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Spanish Prosecutor Appeals Decision to Allow Trial of Syrian Officials

Four days after Spain’s national court became the first foreign court to admit a criminal case against Syrian officials, a public prosecutor has filed an appeal to reverse the decision and halt the investigation into alleged crimes of state terrorism.

Written by Cristina Roca Published on Read time Approx. 4 minutes
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ALEPPO, SYRIA - MARCH 6: The building, which is alleged to be torture center of the regime, is seen after Damascus Front forces captured two buildings in Damascus, Syria on March 6, 2015.Salih Mahmud Leyla / Anadolu Agency

BARCELONA, Spain – A Spanish public prosecutor has appealed a judge’s decision to admit a criminal case against nine officials from Bashar al-Assad’s government accused of state terrorism and allow an investigation into the matter, Syria Deeply has learned.

In a potentially explosive ruling on Monday, the Spanish National Court became the first foreign court to admit a criminal case against the Syrian government and open such an investigation into whether state terrorism was committed.

However, the prosecutor, Teresa Sandoval, has appealed the judge’s decision to accept the case and is seeking to have it overturned by a higher court. The prosecution had five days to appeal judge Eloy Velasco’s decision and submitted it to the National Court’s Criminal Division on Thursday.

In a phone interview with Syria Deeply, Sandoval said the prosecution appealed on the grounds that Spanish courts do not have the “competence” to hear the case because no Spaniards are among the victims.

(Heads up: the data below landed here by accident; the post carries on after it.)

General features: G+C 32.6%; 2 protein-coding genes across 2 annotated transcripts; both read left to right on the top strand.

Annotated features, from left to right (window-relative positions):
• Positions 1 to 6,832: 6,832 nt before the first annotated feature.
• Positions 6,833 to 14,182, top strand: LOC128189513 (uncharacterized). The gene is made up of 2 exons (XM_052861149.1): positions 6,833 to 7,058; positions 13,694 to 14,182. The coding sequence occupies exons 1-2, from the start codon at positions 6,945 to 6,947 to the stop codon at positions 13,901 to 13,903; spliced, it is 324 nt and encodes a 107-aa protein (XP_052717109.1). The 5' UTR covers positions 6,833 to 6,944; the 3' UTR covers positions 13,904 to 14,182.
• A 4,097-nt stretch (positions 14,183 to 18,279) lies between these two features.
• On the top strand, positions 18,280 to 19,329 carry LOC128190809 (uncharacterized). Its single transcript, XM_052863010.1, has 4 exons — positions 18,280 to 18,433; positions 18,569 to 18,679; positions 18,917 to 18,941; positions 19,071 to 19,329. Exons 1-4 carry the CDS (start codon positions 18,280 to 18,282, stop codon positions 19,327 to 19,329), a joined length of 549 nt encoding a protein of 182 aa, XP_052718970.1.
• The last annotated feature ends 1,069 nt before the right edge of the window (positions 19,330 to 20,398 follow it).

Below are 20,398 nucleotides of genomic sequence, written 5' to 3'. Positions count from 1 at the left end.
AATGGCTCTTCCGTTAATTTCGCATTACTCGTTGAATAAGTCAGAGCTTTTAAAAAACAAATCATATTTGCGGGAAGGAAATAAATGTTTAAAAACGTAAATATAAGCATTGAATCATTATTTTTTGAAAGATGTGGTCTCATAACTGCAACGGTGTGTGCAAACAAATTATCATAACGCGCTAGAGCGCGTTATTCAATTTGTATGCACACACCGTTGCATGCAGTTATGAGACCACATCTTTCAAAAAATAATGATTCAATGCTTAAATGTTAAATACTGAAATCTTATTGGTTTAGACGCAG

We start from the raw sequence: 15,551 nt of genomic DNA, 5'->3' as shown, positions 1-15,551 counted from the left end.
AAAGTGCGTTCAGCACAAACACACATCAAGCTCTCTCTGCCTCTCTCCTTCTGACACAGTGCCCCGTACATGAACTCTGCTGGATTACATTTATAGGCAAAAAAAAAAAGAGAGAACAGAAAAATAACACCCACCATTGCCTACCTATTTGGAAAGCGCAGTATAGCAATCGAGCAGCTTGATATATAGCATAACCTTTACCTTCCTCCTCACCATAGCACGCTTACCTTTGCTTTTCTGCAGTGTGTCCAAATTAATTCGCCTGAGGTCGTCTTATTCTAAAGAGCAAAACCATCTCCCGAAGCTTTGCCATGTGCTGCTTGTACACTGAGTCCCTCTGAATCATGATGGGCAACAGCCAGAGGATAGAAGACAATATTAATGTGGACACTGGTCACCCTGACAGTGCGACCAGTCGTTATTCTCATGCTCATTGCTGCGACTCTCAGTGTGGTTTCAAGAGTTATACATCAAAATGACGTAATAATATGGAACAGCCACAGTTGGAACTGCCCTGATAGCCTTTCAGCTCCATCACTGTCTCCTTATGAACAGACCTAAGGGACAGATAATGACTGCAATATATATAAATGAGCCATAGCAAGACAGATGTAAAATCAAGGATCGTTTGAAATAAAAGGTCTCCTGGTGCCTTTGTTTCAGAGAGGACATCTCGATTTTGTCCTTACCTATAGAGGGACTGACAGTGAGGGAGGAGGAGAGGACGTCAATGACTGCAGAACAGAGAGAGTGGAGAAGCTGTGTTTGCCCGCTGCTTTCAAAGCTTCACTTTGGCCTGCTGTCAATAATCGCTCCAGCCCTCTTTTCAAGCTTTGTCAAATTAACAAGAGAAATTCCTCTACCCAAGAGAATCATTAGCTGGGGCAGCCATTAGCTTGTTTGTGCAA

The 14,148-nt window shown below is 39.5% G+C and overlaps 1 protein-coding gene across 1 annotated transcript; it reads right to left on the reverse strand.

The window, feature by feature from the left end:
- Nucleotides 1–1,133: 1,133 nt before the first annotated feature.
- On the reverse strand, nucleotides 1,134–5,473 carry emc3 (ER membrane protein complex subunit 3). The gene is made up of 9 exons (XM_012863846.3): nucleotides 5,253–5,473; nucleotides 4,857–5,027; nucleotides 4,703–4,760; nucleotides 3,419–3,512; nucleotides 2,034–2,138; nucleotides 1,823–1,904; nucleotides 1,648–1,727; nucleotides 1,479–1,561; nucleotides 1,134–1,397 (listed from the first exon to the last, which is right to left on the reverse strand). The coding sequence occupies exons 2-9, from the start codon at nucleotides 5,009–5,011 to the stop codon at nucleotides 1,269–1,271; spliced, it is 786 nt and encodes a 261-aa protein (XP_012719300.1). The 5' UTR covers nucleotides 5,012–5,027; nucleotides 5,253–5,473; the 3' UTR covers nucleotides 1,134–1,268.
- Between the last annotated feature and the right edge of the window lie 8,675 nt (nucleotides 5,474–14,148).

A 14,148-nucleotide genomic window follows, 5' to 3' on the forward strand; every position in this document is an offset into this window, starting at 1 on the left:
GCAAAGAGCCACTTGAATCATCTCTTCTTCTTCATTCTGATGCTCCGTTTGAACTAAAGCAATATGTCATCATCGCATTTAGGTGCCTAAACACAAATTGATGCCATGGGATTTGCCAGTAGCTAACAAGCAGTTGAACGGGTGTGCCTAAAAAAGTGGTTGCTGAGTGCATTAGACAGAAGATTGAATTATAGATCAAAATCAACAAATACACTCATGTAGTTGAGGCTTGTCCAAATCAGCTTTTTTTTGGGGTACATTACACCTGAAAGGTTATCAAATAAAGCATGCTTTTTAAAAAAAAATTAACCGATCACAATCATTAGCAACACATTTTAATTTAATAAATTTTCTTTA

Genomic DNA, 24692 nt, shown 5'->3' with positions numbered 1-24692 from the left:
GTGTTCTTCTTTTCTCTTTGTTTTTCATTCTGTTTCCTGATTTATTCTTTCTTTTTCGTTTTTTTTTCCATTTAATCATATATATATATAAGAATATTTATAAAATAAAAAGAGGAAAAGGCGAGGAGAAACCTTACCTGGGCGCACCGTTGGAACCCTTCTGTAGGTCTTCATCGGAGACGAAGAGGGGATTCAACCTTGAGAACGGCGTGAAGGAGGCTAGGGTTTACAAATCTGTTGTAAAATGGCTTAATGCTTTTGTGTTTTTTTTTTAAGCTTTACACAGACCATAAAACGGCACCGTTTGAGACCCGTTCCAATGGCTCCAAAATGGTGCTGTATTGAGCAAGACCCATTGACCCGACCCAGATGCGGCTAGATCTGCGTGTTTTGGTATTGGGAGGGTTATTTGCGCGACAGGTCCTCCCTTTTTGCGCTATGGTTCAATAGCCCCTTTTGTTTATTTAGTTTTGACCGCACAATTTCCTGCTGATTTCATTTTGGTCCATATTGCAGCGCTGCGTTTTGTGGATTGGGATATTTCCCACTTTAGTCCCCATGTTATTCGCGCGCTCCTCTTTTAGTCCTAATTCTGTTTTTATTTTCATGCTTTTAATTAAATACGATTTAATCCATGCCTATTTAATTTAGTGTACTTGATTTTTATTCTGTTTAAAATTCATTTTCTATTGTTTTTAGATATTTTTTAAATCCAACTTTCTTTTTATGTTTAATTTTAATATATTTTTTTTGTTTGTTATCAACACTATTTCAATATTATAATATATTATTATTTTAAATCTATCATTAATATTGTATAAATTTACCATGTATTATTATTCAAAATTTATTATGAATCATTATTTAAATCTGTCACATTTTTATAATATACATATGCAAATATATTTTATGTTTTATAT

The two international lawyers spearheading the case, Almudena Bernabeu and Maite Parejo, had argued for universal jurisdiction – the principle that allows any national court to prosecute crimes against international law regardless of where they were committed – to bring the case accusing Syrian officials of allegedly playing a role in the detainment, disappearance and death of Syrian national Abdulmuemen Alhaj Hamdo.

Though Spanish law states that Spain can only claim criminal jurisdiction over crimes committed against victims with Spanish nationality and residency, the lawyers argued that the plaintiff, Hamdo’s sister, Spanish national Amal Hag Hamdo Anfalis, should be considered an indirect victim of the alleged crime.

Details of the appeal are not publicly available, however Sandoval said they were essentially “the same” arguments included in her recommendation to dismiss the case that she submitted to judge Velasco on February 15. In the report she argued that “the concept of the victim must be interpreted as the passive subject of the crime,” she told Spanish newspaper El Mundo, adding that “the wider concept of the affected and/or indirect victim applies exclusively in cases of indemnization or damage reparations.”

Despite Sandoval’s original recommendation, Velasco opened the investigation, arguing that indirect victims are considered as victims under the Spanish Statute of Victims. In his court order, he also cites the European Parliament and Council’s directive on the basic rights of victims, and a U.N. resolution on “the right of victims of manifest violations of the international norms on human rights and on grave violations of the international humanitarian right to appeal and obtain reparations,” which specifically states that the immediate family members will also be considered victims.